Two species of spider have been discovered building life-like spider effigies from dead insects, leaves, & twigs. What's remarkable is that one species is in Peru, the other in the Philippines. Scientists think the spider sculptures either help lure prey or scare off predators. Perhaps the spiders are just very lonely. Or even more disturbing, the effigies are shrines of worship. So far, "terrific pig" hasn't been seen written in the web.
The spider behaviour raises some very interesting questions about evolution, questions that may be uncomfortable or even heretical for the hard materialists. I'm not convinced this is just random Darwinian trial & error. Science has taken us far, but there's something else at play here that the materialists fall far short of explaining. The dead leaf moth and countless other examples in nature hint at other possibilities. Could mavericks like Rupert Sheldrake be on the right track?
"The day science begins to study non-physical phenomena, it will make more progress in one decade than in all the previous centuries of its existence." ~ Nikola Tesla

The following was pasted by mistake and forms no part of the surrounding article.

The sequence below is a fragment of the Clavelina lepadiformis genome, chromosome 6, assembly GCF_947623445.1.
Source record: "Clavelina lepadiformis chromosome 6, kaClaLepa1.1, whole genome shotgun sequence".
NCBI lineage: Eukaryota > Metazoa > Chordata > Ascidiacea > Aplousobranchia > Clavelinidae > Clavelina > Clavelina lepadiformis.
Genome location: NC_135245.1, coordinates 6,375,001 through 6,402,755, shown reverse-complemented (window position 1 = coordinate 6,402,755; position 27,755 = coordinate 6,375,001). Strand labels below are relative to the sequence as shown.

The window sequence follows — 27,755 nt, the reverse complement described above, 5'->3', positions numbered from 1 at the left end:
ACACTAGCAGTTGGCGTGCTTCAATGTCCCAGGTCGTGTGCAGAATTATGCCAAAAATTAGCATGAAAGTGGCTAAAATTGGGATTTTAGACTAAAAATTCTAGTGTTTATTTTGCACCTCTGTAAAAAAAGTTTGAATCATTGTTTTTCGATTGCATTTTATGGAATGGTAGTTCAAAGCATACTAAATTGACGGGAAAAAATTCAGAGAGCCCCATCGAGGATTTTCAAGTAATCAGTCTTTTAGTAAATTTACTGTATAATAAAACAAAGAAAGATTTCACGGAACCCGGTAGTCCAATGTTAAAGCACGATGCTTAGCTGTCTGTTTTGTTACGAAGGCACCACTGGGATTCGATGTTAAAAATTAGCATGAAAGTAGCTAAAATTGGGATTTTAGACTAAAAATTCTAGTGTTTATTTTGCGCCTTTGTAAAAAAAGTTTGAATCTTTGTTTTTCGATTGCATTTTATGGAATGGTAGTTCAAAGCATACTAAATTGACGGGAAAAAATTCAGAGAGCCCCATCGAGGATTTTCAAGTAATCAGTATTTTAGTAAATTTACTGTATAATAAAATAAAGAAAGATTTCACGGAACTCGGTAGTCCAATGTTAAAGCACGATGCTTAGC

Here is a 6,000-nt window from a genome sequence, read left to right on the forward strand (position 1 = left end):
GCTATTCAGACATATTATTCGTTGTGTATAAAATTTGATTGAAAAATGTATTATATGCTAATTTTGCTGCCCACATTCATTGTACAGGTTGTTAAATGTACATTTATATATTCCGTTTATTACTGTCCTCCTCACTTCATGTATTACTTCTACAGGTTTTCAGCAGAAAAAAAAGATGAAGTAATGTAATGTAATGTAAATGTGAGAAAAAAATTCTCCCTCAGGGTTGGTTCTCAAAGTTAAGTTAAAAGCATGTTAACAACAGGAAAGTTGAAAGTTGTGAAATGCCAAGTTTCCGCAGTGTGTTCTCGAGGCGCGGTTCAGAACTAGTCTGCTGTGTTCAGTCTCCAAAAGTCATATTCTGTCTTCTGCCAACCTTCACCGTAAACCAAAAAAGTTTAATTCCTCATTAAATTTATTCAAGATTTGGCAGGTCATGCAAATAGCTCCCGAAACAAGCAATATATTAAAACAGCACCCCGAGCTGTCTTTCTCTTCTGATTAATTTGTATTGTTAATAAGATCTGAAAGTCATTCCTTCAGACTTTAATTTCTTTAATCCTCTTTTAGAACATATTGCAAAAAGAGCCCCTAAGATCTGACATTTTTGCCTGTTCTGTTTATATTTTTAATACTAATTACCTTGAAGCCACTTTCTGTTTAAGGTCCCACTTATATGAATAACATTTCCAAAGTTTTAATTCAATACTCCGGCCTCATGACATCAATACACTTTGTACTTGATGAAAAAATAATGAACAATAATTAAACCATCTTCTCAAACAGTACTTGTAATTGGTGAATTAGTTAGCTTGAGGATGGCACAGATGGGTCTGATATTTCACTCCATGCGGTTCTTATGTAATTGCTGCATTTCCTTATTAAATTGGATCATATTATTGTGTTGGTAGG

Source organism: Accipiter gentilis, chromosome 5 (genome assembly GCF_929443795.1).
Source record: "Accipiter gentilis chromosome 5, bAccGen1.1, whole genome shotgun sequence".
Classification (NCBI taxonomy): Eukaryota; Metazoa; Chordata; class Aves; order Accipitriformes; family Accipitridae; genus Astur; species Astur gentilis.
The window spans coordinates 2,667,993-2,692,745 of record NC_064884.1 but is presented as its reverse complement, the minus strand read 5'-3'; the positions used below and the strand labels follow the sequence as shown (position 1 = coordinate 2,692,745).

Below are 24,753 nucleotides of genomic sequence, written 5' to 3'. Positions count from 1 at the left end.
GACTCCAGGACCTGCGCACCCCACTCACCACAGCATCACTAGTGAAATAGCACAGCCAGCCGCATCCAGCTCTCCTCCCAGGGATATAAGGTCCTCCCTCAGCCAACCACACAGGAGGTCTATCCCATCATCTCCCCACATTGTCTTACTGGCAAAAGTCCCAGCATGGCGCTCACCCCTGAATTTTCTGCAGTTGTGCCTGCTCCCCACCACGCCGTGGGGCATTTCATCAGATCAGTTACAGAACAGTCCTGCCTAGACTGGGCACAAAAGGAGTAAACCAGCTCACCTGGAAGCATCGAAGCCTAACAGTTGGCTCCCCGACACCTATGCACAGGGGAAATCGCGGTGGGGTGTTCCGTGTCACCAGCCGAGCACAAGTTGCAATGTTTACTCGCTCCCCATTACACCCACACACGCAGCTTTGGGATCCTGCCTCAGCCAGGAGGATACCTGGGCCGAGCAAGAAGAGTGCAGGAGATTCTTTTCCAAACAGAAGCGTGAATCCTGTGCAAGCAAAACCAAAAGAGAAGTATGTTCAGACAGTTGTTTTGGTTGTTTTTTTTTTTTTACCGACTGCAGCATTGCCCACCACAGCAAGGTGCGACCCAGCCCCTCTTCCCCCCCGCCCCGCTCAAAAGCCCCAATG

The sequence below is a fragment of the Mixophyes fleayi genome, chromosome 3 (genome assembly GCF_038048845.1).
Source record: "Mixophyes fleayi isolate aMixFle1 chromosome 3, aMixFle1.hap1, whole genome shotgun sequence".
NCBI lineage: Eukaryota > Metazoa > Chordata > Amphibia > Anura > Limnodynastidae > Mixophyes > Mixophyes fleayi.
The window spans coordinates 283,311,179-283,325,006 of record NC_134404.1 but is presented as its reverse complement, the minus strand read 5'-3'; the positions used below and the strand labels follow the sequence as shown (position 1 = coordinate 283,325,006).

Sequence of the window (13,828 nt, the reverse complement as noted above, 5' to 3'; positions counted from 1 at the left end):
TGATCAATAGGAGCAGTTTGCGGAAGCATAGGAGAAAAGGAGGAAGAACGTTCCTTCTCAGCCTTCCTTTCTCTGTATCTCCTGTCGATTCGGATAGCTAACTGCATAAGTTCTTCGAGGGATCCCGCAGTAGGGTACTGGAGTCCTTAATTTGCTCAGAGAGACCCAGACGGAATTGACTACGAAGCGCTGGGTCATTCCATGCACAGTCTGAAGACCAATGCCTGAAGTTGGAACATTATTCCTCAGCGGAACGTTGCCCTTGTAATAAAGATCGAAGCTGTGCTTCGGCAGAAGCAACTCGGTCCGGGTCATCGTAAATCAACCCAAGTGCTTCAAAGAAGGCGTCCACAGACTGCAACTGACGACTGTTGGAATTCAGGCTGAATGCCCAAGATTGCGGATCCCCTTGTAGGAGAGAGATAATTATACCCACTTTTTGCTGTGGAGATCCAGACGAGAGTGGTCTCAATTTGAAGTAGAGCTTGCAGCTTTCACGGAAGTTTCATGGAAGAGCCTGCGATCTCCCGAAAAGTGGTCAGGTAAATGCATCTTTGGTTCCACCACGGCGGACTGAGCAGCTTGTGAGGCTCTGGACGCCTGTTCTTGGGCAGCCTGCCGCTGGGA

In the meantime, bow to the Great Spider Lord Clikzzrt.
Further reading from the Grail archives:
- Go home evolution, you're... creepily superintelligent?
- Biologist Rupert Sheldrake on the Ten Dogmas Holding Science Back.
Is there safety in numbers when it comes to science? Some 90 scientists and academics have co-signed a letter, written by Etzel Cardeña of Lund University and published in Frontiers in Human Neuroscience, that calls for more mainstream support of open and honest investigation of parapsychological topics, and related mysteries of human consciousness. Cardeña stresses six points in support of his call:
1) Research on parapsychological phenomena (psi) is being carried out in various accredited universities and research centers throughout the world by academics in different disciplines trained in the scientific method (e.g., circa 80 Ph.D.s have been awarded in psi-related topics in the UK in recent years). This research has continued for over a century despite the taboo against investigating the topic, almost complete lack of funding, and professional and personal attacks. The Parapsychological Association has been an affiliate of the AAAS since 1969, and more than 20 Nobel prizewinners and many other eminent scientists have supported the study of psi or even conducted research themselves.
2) Despite a negative attitude by some editors and reviewers, results supporting the validity of psi phenomena continue to be published in peer-reviewed, academic journals in relevant fields, from psychology to neuroscience to physics.